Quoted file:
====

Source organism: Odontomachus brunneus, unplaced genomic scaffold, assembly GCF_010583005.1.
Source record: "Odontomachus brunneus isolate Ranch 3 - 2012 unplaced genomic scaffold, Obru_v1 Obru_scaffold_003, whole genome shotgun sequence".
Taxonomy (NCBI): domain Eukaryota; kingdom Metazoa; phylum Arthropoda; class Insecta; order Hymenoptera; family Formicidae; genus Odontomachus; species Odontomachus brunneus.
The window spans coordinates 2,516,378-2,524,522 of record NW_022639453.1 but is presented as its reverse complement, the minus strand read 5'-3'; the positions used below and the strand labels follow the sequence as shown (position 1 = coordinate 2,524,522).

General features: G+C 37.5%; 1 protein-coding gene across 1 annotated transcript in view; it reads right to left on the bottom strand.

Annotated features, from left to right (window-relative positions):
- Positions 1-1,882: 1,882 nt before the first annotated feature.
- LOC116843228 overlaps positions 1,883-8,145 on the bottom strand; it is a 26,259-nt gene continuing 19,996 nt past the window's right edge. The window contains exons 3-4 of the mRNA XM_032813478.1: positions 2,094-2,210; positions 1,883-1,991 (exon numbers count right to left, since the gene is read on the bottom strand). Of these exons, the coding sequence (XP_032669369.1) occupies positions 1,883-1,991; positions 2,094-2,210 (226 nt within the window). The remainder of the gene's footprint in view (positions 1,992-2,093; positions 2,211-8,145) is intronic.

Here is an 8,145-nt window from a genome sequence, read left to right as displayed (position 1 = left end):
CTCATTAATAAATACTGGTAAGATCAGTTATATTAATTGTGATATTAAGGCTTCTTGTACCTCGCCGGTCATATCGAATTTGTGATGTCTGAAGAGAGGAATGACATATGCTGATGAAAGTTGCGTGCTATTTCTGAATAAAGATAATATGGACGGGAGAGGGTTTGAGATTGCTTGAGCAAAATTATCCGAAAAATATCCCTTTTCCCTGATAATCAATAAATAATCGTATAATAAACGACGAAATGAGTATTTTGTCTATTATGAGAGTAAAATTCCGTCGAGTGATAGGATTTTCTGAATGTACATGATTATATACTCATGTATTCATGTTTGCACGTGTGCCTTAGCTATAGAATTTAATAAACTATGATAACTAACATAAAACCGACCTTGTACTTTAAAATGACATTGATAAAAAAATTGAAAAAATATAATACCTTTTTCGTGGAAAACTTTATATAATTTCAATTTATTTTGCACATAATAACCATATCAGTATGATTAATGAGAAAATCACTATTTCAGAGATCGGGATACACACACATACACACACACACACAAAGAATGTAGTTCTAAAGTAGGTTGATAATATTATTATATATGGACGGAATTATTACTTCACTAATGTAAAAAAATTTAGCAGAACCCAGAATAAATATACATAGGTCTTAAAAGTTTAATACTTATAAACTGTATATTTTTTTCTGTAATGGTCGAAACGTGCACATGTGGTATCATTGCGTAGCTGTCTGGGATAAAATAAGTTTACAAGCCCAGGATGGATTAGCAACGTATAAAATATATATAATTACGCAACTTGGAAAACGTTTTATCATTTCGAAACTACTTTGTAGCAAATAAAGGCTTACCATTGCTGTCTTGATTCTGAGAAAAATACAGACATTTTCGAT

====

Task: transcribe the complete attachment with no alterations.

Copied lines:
Source organism: Odontomachus brunneus, unplaced genomic scaffold, assembly GCF_010583005.1.
Source record: "Odontomachus brunneus isolate Ranch 3 - 2012 unplaced genomic scaffold, Obru_v1 Obru_scaffold_003, whole genome shotgun sequence".
Taxonomy (NCBI): domain Eukaryota; kingdom Metazoa; phylum Arthropoda; class Insecta; order Hymenoptera; family Formicidae; genus Odontomachus; species Odontomachus brunneus.
The window spans coordinates 2,516,378-2,524,522 of record NW_022639453.1 but is presented as its reverse complement, the minus strand read 5'-3'; the positions used below and the strand labels follow the sequence as shown (position 1 = coordinate 2,524,522).

General features: G+C 37.5%; 1 protein-coding gene across 1 annotated transcript in view; it reads right to left on the bottom strand.

Annotated features, from left to right (window-relative positions):
- Positions 1-1,882: 1,882 nt before the first annotated feature.
- LOC116843228 overlaps positions 1,883-8,145 on the bottom strand; it is a 26,259-nt gene continuing 19,996 nt past the window's right edge. The window contains exons 3-4 of the mRNA XM_032813478.1: positions 2,094-2,210; positions 1,883-1,991 (exon numbers count right to left, since the gene is read on the bottom strand). Of these exons, the coding sequence (XP_032669369.1) occupies positions 1,883-1,991; positions 2,094-2,210 (226 nt within the window). The remainder of the gene's footprint in view (positions 1,992-2,093; positions 2,211-8,145) is intronic.

Here is an 8,145-nt window from a genome sequence, read left to right as displayed (position 1 = left end):
CTCATTAATAAATACTGGTAAGATCAGTTATATTAATTGTGATATTAAGGCTTCTTGTACCTCGCCGGTCATATCGAATTTGTGATGTCTGAAGAGAGGAATGACATATGCTGATGAAAGTTGCGTGCTATTTCTGAATAAAGATAATATGGACGGGAGAGGGTTTGAGATTGCTTGAGCAAAATTATCCGAAAAATATCCCTTTTCCCTGATAATCAATAAATAATCGTATAATAAACGACGAAATGAGTATTTTGTCTATTATGAGAGTAAAATTCCGTCGAGTGATAGGATTTTCTGAATGTACATGATTATATACTCATGTATTCATGTTTGCACGTGTGCCTTAGCTATAGAATTTAATAAACTATGATAACTAACATAAAACCGACCTTGTACTTTAAAATGACATTGATAAAAAAATTGAAAAAATATAATACCTTTTTCGTGGAAAACTTTATATAATTTCAATTTATTTTGCACATAATAACCATATCAGTATGATTAATGAGAAAATCACTATTTCAGAGATCGGGATACACACACATACACACACACACACAAAGAATGTAGTTCTAAAGTAGGTTGATAATATTATTATATATGGACGGAATTATTACTTCACTAATGTAAAAAAATTTAGCAGAACCCAGAATAAATATACATAGGTCTTAAAAGTTTAATACTTATAAACTGTATATTTTTTTCTGTAATGGTCGAAACGTGCACATGTGGTATCATTGCGTAGCTGTCTGGGATAAAATAAGTTTACAAGCCCAGGATGGATTAGCAACGTATAAAATATATATAATTACGCAACTTGGAAAACGTTTTATCATTTCGAAACTACTTTGTAGCAAATAAAGGCTTACCATTGCTGTCTTGATTCTGAGAAAAATACAGACATTTTCGAT